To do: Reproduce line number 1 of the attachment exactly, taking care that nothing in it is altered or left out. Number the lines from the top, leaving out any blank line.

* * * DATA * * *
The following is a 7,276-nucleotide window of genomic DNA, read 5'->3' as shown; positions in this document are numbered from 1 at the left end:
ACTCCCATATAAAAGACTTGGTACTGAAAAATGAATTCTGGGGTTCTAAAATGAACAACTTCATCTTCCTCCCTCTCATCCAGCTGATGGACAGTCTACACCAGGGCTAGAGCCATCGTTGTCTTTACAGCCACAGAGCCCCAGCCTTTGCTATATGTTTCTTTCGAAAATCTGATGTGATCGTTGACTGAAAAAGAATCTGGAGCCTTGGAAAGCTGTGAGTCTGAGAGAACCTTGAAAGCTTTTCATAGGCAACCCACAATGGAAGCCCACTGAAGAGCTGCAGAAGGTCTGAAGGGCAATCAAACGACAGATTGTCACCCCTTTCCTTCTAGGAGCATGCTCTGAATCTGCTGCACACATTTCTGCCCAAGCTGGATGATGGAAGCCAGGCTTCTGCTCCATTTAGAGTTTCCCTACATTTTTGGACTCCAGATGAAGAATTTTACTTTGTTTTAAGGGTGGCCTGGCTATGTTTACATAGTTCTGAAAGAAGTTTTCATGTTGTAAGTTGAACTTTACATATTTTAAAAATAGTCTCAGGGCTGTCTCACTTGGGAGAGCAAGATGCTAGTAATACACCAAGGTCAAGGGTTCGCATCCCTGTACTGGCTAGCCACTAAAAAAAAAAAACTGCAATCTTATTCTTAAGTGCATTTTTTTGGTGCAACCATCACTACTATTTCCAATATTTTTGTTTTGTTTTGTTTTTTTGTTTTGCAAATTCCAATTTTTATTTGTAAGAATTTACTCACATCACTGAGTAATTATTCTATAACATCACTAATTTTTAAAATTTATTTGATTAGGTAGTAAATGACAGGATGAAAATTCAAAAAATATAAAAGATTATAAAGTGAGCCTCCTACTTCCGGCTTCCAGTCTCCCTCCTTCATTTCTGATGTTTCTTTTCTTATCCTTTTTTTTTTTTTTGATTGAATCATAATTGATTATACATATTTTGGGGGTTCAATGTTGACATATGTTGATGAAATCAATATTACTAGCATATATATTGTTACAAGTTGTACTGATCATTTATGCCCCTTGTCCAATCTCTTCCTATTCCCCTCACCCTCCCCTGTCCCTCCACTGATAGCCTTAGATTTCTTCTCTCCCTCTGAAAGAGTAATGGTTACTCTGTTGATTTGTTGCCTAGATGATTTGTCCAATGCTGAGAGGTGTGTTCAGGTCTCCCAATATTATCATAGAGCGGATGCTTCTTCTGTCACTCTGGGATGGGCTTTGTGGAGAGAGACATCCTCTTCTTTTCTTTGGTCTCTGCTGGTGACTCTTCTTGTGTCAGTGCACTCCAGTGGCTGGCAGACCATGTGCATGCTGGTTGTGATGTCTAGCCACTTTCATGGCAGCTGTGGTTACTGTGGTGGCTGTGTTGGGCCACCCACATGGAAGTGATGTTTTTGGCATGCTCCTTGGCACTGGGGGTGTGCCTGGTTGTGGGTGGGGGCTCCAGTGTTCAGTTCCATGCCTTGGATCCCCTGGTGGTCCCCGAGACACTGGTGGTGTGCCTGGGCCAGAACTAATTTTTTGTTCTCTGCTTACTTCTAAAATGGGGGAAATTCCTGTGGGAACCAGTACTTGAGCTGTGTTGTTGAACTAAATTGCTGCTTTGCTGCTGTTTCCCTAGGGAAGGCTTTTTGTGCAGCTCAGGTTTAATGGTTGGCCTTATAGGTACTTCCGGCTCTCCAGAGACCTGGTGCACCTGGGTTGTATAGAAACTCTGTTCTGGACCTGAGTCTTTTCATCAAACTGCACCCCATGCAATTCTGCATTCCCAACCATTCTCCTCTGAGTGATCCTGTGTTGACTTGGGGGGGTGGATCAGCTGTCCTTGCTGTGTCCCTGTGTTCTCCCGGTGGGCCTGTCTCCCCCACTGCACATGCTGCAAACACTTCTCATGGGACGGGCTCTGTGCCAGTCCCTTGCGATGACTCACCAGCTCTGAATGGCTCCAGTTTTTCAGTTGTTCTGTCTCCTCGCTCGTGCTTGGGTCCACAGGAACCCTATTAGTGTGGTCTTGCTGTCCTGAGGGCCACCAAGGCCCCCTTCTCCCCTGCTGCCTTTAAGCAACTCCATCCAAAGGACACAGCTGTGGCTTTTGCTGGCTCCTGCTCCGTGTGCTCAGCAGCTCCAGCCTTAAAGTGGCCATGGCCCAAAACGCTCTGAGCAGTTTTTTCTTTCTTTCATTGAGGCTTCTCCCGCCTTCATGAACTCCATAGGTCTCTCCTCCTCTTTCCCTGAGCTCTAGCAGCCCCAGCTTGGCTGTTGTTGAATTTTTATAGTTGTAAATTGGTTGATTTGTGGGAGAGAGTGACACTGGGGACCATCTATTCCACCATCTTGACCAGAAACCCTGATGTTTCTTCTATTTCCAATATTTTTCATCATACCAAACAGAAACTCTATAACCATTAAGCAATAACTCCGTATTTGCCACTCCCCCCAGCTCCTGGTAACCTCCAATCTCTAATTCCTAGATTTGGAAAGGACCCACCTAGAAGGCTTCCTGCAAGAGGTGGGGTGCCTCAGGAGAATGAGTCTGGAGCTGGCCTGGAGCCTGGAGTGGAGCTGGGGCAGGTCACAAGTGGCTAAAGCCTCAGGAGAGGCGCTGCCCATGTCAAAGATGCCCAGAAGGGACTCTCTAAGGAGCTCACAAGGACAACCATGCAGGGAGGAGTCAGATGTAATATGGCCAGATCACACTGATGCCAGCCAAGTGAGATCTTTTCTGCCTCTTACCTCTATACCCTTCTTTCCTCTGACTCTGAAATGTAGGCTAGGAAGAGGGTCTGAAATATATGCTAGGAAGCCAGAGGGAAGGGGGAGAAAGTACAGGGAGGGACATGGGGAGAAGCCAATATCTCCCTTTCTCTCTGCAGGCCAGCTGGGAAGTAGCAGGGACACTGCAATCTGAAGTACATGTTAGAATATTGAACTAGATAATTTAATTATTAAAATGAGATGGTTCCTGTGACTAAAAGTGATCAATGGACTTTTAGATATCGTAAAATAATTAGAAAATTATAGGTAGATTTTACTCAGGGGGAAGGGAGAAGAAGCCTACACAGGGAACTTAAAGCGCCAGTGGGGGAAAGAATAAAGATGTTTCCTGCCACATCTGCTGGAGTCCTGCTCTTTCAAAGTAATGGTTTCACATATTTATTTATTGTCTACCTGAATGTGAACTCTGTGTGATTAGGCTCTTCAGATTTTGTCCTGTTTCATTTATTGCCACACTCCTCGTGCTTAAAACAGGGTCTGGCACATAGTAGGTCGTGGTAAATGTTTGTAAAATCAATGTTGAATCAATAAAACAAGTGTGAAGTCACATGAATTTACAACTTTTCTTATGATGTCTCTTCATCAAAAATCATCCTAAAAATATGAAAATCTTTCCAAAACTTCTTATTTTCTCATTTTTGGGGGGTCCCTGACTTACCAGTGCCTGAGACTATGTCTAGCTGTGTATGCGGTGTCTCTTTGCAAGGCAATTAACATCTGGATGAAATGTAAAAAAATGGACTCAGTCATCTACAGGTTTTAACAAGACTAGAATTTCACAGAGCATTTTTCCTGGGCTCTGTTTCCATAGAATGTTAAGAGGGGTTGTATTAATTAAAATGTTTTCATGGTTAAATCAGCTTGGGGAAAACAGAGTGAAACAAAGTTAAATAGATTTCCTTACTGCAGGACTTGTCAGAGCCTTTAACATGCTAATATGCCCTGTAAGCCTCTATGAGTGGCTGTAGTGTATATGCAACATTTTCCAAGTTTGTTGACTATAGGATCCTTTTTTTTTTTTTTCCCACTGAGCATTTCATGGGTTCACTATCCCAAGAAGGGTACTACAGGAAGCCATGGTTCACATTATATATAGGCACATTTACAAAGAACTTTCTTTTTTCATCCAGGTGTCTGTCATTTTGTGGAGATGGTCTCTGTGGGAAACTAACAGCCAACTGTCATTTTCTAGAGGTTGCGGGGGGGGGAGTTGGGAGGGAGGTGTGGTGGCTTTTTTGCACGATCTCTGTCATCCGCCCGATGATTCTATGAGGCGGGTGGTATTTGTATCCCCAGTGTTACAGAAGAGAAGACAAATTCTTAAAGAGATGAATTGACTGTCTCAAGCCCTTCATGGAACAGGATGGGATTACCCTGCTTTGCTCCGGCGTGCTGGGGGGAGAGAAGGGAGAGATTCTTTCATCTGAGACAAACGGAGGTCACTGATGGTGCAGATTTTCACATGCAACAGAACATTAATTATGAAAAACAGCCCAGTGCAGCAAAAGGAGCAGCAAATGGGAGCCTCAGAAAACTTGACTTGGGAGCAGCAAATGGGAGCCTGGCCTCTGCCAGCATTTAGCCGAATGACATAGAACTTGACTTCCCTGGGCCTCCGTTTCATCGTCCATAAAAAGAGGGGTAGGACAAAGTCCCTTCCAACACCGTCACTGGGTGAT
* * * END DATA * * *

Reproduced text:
The following is a 7,276-nucleotide window of genomic DNA, read 5'->3' as shown; positions in this document are numbered from 1 at the left end: